Tag Archives: Jennifer Homendy

Honor Traffic Victims with Action

By Chair Jennifer Homendy

50 million deaths. Hundreds of millions of injuries.

That’s the worldwide cost of traffic violence, in human terms. It’s difficult to comprehend fully, which is why the World Day of Remembrance for Road Traffic Victims is so meaningful.

This annual observance provides a time to reflect on the real people behind the statistics: mothers, fathers, sons, daughters, grandparents, aunts, uncles, cousins, colleagues, best friends, and neighbors.

It’s a time to support those who’ve lost a loved one to the public health crisis on our roads.

And it’s a time to act, starting with NTSB recommendations.

Lessons from Tragedy

Since last year’s World Day of Remembrance, the NTSB has made 26 new recommendations to improve road safety. All remain open.

Where did these recommendations come from? They are the result of rigorous NTSB investigations into devastating crashes, outlined below. Each one is a lesson from tragedy, which is why we don’t rest until a recommendation is implemented.

At the NTSB, we believe the most meaningful thing we can do for victims of traffic violence is to advocate for our safety recommendations.

In other words: we choose to honor the victims with action.

Here are just some of the victims we’re remembering today — along with the recommended safety improvements to best honor their memory. 

Today we remember two people who were killed and seven who were injured in a Belton, SC, crash between an SUV and a bus carrying disabled passengers. The actions we demand on their behalf include the following:

  • Ban nonemergency use of portable electronic devices, like cellphones, for all drivers.  
  • Recruit cellphone manufacturers in the fight against distracted driving; they should automatically disable distracting functions when a vehicle is in motion.
  • Provide annual safety training for people employed to transport wheelchair users.  
  • Develop a side-impact protection standard for new, medium-size buses, regardless of weight — and require compliance.

We should honor the victims of the Pennsylvania Turnpike crash that injured 50 people and killed five others — including a nine-year-old child — by taking the following actions:

  • Develop performance standards for advanced speed-limiting technology, connected-vehicle technology, and collision-avoidance systems — and require their use on new vehicles, as appropriate.
  • Require newly manufactured heavy vehicles to have onboard video event recorders.
  • Deploy connected-vehicle technology nationwide.
  • Take a comprehensive approach to eliminate speeding. Among other measures, this means thinking long and hard about the 85th percentile approach and using speed safety cameras, which includes working to remove restrictions against them.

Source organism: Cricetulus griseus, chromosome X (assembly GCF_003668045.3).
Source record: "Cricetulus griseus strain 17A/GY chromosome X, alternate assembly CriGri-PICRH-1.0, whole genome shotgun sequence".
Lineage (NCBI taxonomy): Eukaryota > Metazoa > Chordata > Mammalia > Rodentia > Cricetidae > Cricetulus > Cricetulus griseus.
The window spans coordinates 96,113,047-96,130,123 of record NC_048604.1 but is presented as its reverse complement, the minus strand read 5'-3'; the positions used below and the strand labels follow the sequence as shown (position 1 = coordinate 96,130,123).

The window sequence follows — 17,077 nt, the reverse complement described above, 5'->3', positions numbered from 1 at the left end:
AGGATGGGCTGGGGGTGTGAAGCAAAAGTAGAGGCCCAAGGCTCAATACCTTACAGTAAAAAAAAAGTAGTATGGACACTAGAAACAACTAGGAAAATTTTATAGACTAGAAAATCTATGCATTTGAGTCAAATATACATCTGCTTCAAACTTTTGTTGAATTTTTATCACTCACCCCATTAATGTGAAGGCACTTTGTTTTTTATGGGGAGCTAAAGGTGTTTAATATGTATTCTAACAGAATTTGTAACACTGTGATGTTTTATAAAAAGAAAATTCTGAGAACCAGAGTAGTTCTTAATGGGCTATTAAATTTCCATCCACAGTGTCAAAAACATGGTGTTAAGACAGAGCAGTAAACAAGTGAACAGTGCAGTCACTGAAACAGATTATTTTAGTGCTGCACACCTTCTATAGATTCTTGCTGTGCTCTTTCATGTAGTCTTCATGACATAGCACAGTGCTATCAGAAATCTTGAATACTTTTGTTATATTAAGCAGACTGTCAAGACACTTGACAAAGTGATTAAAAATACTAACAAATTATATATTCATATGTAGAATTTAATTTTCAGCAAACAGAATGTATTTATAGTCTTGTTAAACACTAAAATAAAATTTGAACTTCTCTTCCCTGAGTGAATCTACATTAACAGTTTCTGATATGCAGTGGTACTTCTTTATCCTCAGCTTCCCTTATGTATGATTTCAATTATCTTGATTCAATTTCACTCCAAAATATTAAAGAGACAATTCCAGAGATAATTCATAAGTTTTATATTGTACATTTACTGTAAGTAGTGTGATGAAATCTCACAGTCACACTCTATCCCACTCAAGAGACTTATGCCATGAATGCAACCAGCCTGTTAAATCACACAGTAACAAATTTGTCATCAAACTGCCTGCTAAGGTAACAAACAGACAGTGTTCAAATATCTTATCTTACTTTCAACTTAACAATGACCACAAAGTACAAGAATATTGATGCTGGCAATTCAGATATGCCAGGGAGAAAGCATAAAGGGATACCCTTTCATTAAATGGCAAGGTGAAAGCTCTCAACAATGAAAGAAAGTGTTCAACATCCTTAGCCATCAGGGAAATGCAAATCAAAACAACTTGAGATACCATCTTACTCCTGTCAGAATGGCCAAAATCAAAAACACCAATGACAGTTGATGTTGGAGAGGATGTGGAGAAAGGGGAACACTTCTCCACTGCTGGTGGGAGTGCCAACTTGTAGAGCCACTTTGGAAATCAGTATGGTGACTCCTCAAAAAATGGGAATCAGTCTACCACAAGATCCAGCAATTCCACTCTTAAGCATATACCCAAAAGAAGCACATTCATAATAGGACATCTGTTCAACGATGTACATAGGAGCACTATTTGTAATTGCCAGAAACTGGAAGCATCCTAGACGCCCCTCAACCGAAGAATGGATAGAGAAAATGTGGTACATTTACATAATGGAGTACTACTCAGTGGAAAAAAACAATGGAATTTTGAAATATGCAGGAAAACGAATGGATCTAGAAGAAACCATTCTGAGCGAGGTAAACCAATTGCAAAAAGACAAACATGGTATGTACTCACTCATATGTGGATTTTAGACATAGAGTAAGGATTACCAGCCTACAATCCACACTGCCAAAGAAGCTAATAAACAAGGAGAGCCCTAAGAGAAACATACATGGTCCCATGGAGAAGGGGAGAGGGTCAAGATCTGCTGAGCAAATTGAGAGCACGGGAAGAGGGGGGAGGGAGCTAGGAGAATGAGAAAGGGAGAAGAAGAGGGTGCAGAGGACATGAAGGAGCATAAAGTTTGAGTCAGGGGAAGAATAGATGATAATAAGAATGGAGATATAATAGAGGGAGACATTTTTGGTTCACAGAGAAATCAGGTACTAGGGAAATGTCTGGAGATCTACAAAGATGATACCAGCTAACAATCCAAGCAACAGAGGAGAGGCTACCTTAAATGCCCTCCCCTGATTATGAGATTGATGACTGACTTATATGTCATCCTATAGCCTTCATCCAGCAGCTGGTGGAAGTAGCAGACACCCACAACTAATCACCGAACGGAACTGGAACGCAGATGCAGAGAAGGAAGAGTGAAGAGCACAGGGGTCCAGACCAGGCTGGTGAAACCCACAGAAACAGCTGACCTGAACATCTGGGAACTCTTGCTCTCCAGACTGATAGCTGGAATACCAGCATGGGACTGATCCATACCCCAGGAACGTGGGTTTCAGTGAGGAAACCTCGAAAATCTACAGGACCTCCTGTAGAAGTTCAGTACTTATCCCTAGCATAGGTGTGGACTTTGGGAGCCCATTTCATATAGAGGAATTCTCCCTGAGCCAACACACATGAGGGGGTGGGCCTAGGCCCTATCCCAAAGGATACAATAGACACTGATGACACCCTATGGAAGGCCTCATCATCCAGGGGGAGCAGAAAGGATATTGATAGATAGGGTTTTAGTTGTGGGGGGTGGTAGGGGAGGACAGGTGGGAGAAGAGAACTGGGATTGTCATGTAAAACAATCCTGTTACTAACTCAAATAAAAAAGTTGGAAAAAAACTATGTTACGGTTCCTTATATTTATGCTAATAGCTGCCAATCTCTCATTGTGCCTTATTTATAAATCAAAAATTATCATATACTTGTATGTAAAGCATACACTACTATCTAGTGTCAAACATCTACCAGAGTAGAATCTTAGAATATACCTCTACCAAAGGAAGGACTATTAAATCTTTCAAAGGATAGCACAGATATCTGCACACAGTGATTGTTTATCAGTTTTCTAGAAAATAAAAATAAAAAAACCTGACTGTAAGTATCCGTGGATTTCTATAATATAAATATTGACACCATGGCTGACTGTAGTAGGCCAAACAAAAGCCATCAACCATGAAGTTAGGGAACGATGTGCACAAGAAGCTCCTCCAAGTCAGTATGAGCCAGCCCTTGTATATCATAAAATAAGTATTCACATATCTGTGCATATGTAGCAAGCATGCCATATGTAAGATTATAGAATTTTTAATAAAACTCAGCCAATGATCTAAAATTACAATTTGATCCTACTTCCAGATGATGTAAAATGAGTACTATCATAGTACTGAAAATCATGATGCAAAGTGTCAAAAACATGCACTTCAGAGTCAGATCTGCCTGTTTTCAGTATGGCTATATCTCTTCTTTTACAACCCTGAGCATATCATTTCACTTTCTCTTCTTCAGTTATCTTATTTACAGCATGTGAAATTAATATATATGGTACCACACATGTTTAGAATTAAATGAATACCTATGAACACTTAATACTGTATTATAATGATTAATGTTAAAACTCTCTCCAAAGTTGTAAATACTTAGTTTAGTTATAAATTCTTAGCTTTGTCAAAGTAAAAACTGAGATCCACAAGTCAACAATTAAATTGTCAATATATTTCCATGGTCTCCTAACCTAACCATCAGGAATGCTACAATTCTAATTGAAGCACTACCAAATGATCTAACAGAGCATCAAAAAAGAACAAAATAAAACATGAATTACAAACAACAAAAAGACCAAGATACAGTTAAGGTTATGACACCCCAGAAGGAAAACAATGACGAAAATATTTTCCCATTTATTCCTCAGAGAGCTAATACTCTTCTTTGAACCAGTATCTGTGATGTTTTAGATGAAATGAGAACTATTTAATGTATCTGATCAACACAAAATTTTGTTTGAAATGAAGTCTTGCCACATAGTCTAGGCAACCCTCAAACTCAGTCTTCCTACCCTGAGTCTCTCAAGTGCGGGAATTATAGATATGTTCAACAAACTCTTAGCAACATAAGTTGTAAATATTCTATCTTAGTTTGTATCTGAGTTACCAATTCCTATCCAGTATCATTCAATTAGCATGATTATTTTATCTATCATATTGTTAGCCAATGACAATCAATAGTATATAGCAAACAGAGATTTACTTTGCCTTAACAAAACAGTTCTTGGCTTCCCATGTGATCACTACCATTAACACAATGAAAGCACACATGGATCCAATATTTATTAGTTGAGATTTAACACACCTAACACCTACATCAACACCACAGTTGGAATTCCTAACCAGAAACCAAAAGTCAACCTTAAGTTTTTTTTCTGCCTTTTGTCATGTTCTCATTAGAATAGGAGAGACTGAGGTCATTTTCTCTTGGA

Here’s what we must do to honor the three people who were killed and the 18 who were injured when a bus overturned in Pala Mesa, California:

  • Require all new buses to meet a roof strength standard.
  • Sponsor research into safe tire tread depths for commercial vehicles.
  • Require seat belt use.

The best way to remember the victims of the Decatur, Tennessee, school bus crash that injured 14 people and killed two people, including a 7-year-old child, is to take the following steps:

  • Make lap-shoulder belts mandatory in new school buses.
  • Require lane-departure prevention systems on heavy vehicles.

And what about the nine people who died in a head-on crash in Avenal, California, on New Year’s Day — seven of whom were children? We must implement the following NTSB recommendations in their memory:

  • Require alcohol-detection systems in all new vehicles to prevent alcohol-impaired driving.
  • Encourage vehicle manufacturers to combat alcohol-impaired driving by accelerating progress on advanced impaired driving prevention technology and finding new ways to use existing technology, like driver monitoring systems.
  • Incentivize vehicle manufacturers and consumers to adopt intelligent speed adaptation (ISA) systems. One way to achieve this is to include ISA in the New Car Assessment Program. Notably, ISA became mandatory in July 2022 for all new models of vehicles introduced in the European Union.
  • Develop a common standard of practice for drug toxicology testing by state officials.

Remember. Support. Act.

Even as we advocate for our safety recommendations, more crashes are occurring daily — which means more investigations. The work continues.

And yet, we cannot let the magnitude of the road safety crisis deter us.

We must keep fighting for zero, which is only possible through a Safe System Approach

We must fight for road users around the world who deserve to be safe.